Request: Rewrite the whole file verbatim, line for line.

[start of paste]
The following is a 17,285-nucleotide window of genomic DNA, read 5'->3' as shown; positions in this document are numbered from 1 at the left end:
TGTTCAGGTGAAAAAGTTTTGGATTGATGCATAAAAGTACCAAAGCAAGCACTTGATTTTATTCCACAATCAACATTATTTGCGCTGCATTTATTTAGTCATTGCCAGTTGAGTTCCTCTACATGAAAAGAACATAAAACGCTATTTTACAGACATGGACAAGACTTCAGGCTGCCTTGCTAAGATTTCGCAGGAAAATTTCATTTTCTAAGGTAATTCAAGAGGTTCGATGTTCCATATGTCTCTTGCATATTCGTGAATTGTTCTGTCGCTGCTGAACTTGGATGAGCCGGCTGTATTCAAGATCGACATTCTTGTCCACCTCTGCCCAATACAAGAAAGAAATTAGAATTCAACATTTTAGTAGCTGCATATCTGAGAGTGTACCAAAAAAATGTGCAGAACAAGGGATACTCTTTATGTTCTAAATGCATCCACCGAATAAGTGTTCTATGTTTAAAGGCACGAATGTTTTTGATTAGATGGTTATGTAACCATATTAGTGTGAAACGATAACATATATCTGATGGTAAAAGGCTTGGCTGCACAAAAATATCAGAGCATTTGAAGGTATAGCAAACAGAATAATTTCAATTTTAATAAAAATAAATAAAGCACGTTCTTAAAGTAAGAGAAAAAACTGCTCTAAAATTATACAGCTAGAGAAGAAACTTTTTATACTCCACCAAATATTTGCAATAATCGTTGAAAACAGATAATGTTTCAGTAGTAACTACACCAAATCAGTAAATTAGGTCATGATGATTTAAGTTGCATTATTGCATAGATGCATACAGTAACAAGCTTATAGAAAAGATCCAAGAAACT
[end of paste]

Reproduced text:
The following is a 17,285-nucleotide window of genomic DNA, read 5'->3' as shown; positions in this document are numbered from 1 at the left end:
TGTTCAGGTGAAAAAGTTTTGGATTGATGCATAAAAGTACCAAAGCAAGCACTTGATTTTATTCCACAATCAACATTATTTGCGCTGCATTTATTTAGTCATTGCCAGTTGAGTTCCTCTACATGAAAAGAACATAAAACGCTATTTTACAGACATGGACAAGACTTCAGGCTGCCTTGCTAAGATTTCGCAGGAAAATTTCATTTTCTAAGGTAATTCAAGAGGTTCGATGTTCCATATGTCTCTTGCATATTCGTGAATTGTTCTGTCGCTGCTGAACTTGGATGAGCCGGCTGTATTCAAGATCGACATTCTTGTCCACCTCTGCCCAATACAAGAAAGAAATTAGAATTCAACATTTTAGTAGCTGCATATCTGAGAGTGTACCAAAAAAATGTGCAGAACAAGGGATACTCTTTATGTTCTAAATGCATCCACCGAATAAGTGTTCTATGTTTAAAGGCACGAATGTTTTTGATTAGATGGTTATGTAACCATATTAGTGTGAAACGATAACATATATCTGATGGTAAAAGGCTTGGCTGCACAAAAATATCAGAGCATTTGAAGGTATAGCAAACAGAATAATTTCAATTTTAATAAAAATAAATAAAGCACGTTCTTAAAGTAAGAGAAAAAACTGCTCTAAAATTATACAGCTAGAGAAGAAACTTTTTATACTCCACCAAATATTTGCAATAATCGTTGAAAACAGATAATGTTTCAGTAGTAACTACACCAAATCAGTAAATTAGGTCATGATGATTTAAGTTGCATTATTGCATAGATGCATACAGTAACAAGCTTATAGAAAAGATCCAAGAAACT